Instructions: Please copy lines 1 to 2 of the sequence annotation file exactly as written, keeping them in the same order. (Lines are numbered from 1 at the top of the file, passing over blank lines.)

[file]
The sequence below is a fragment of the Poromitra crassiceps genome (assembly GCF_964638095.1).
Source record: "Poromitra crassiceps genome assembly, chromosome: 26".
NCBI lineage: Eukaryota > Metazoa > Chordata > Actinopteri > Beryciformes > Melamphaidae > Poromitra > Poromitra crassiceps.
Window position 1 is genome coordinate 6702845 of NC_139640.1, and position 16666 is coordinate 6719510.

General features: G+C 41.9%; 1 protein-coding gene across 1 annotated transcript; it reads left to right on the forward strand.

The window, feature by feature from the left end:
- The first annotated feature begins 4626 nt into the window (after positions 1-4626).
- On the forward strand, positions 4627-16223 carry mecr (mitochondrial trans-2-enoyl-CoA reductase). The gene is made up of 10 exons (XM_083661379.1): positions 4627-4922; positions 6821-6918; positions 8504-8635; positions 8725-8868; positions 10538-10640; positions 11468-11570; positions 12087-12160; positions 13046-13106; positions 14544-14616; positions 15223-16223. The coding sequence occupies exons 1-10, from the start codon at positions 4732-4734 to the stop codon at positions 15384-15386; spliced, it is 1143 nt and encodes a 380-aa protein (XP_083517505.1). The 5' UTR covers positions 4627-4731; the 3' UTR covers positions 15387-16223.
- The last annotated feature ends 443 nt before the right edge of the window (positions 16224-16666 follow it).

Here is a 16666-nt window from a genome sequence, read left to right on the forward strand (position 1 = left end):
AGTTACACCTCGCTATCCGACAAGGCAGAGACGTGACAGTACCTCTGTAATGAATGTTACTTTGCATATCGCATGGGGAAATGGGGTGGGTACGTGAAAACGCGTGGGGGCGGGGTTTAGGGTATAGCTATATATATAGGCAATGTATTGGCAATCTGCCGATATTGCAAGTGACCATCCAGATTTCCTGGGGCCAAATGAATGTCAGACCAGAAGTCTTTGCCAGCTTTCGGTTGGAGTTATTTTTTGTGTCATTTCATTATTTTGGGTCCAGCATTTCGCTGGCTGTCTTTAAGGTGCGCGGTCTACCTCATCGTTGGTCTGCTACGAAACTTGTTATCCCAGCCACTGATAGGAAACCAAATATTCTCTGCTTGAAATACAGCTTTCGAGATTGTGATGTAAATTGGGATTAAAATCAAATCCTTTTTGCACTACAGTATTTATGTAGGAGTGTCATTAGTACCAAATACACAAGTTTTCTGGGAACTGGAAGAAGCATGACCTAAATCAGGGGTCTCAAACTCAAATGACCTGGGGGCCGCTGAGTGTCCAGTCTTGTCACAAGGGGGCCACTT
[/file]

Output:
The sequence below is a fragment of the Poromitra crassiceps genome (assembly GCF_964638095.1).
Source record: "Poromitra crassiceps genome assembly, chromosome: 26".